Creative Learning Process

Creative Learning Process

What is creativity? How do we define it? And most importantly, how do we apply and nurture creativity in our future careers? – we, the MMK students, solved these questions by using Lego bricks

Defining creativity is not an easy task. However, it could be argued that it involves the development of an idea, the product or solutions must be novel and most importantly it has to bring value to the people using it.  Playing with Lego is something most of us haven’t done in years, and we associate it to something fun and playful from our childhood memories. Therefore, it was hard to imagine that using Lego bricks could help us grow as professionals.


  • Going back to basics

The first part of the module is about defining and understanding what creativity and creative thinking means.  A lot of factors influence creativity. It’s not a single element that can be considered on its own. It’s more like a system made out of various interdependent parts (personality, social environment, culture, society etc) that can be developed and enhanced. Even though scientists have agreed that there may be some biological markers associated with creativity, it most likely results from experience rather than something we were born with.

Before we continue, it’s important to distinguish “Big C” and “Little C”. Researchers explain “Big C” as creativity embodied by major artists and “Little C” as daily creative little things and creative processes. This is pretty much what the whole program is about: giving us the tools to build an environment and mindset conducive to creativity, and recognizing creativity in everyday life.

Another useful aspect of the module was the emphasis on creative confidence.  Throughout the module we got the chance to cultivate our confidence, to accept that what we built wasn’t always going to be perfect, to get honest feedback from each other and to challenge each other to dig deeper and find more answers.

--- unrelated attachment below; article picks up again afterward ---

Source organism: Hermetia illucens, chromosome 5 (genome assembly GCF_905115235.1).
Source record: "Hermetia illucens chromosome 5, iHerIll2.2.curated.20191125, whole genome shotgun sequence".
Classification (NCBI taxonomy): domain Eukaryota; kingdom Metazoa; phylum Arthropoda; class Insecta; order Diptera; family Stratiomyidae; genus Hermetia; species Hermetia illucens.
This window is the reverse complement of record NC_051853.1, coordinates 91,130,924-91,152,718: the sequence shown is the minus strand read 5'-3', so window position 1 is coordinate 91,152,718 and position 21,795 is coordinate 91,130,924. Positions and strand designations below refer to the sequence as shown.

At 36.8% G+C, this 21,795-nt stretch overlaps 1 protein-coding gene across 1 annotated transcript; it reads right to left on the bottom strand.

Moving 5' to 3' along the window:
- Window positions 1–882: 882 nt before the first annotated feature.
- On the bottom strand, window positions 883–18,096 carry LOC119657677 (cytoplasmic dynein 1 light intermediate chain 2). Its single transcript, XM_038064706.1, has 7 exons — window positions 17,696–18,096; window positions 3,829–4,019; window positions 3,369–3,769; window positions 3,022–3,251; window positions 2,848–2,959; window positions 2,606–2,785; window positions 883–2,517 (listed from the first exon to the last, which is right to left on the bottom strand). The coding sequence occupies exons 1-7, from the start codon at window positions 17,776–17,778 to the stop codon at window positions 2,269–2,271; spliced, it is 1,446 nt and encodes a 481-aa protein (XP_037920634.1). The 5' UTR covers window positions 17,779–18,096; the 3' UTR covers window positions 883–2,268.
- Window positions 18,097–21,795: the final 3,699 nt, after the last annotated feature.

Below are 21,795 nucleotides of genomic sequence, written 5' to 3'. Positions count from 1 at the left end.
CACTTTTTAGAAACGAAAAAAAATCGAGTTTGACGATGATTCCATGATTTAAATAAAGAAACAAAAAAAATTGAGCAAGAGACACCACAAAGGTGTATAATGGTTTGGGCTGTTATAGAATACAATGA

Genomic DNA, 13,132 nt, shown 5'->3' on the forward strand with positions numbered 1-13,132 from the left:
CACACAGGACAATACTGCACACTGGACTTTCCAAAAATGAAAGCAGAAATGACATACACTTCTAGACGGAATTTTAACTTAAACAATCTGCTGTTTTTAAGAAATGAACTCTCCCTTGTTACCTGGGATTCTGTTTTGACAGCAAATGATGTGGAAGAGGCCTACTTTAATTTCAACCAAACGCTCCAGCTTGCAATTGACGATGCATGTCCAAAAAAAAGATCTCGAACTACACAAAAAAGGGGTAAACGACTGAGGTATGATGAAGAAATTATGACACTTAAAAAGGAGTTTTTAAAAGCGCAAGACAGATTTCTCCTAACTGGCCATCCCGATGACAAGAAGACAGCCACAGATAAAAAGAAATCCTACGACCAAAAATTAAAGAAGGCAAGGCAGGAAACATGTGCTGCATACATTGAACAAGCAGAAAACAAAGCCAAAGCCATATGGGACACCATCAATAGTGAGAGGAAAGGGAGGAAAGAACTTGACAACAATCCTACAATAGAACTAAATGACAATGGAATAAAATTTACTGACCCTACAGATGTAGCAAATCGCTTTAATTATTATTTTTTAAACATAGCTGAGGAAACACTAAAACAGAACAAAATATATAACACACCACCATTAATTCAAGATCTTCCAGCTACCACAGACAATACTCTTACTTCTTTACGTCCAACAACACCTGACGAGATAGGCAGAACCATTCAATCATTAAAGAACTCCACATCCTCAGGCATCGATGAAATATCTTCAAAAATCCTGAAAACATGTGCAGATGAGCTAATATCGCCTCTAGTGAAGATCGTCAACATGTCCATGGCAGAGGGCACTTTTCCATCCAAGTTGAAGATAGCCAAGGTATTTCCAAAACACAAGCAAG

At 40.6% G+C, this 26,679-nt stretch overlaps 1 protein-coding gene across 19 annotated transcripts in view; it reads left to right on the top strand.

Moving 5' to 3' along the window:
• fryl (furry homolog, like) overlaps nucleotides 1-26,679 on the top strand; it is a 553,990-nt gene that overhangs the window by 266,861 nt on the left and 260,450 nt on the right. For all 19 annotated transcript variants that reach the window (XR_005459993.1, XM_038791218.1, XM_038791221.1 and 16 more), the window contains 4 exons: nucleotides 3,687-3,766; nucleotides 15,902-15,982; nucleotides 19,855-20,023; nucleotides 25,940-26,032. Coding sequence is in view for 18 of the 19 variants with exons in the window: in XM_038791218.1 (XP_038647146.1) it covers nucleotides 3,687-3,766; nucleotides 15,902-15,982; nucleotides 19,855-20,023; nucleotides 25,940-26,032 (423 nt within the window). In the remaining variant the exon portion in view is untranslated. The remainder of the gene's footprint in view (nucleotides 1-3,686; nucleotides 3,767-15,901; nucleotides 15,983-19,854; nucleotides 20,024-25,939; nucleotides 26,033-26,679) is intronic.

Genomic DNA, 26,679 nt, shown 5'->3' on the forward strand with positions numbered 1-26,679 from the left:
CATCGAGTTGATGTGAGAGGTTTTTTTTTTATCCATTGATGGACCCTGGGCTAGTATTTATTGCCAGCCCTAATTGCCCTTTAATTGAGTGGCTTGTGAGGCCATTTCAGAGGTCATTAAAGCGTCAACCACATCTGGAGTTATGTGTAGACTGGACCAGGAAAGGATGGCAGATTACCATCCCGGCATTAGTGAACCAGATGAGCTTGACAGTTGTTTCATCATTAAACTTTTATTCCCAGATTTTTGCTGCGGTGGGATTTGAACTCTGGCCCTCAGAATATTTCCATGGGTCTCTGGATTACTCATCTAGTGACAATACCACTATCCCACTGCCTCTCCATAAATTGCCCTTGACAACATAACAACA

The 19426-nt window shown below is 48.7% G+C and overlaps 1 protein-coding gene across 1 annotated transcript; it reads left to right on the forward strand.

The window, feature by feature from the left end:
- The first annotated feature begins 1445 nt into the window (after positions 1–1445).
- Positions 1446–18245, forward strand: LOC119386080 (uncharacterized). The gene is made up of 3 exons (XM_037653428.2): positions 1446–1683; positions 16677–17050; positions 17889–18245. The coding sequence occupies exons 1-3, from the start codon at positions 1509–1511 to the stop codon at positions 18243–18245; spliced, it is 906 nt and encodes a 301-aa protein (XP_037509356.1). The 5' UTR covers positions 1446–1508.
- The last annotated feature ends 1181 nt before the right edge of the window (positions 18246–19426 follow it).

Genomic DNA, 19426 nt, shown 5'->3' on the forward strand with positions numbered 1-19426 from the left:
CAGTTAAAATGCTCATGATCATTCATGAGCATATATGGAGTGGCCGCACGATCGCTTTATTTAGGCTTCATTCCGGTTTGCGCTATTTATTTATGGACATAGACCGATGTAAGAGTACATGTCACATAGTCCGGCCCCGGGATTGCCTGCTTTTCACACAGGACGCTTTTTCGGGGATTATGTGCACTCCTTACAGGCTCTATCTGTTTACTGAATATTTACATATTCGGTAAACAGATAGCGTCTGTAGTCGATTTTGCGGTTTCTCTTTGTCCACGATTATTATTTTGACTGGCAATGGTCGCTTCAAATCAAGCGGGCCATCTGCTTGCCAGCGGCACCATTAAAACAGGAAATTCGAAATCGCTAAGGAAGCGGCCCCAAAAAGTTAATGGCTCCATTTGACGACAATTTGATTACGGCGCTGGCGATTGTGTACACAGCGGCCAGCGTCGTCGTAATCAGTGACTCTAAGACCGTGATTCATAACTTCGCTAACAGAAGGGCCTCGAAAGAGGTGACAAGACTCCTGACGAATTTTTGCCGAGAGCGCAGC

Group work is something that quickly becomes very familiar when studying on the MMK. Since day 1, our professors have been emphasizing that under the right circumstances, group processes can lead to positive creative outcomes. Therefore, it was obvious that we would complete this module in groups.


  • Lego bricks and design thinking

Design thinking is a consumer-centric methodology that can be used to develop new products and solutions. In other words, it’s a creative approach to problem solving. We go from inspiration and understanding the users’ job to be done, to ideation, and the implementation of those ideas.  In the beginning of the module, we got introduced to the laddering technique, asking the ‘5 why questions’ in order to get to the core problem and the consumer’s job-to-be-done. Before each workshop, we looked into different case studies from companies which use creative and forward-thinking approaches to clearly differentiate themselves from competitors.

When do the Lego bricks come in? Prototyping! Building up on the case studies, the Lego bricks made it possible for us to visualize prototypes of design and system thinking processes of the company. Even if we had a clear image in mind, we had to be creative and build something with the bricks in front of us. This method is all about eliciting feedback in order to improve the solution.


  • Building the “Big Picture” individually and as a group

The ideas came to life through teamwork. As we all come from different parts of the world and have various backgrounds and experiences, each individual creation of a team member contributed to the bigger picture. Working in different group constellations grew our horizons and opened new doors to tap our inner creativity. We were asked to observe, put ourselves into the users’ shoes and ask questions in order to reframe the challenges we were facing. Doing this as a group also helped to build a creative support network, get feedback, introduce our ideas to others, get advice and support each other.


Adapted from an original post by Johanna Jintoft & Theresa Schäfer 

19 May 2021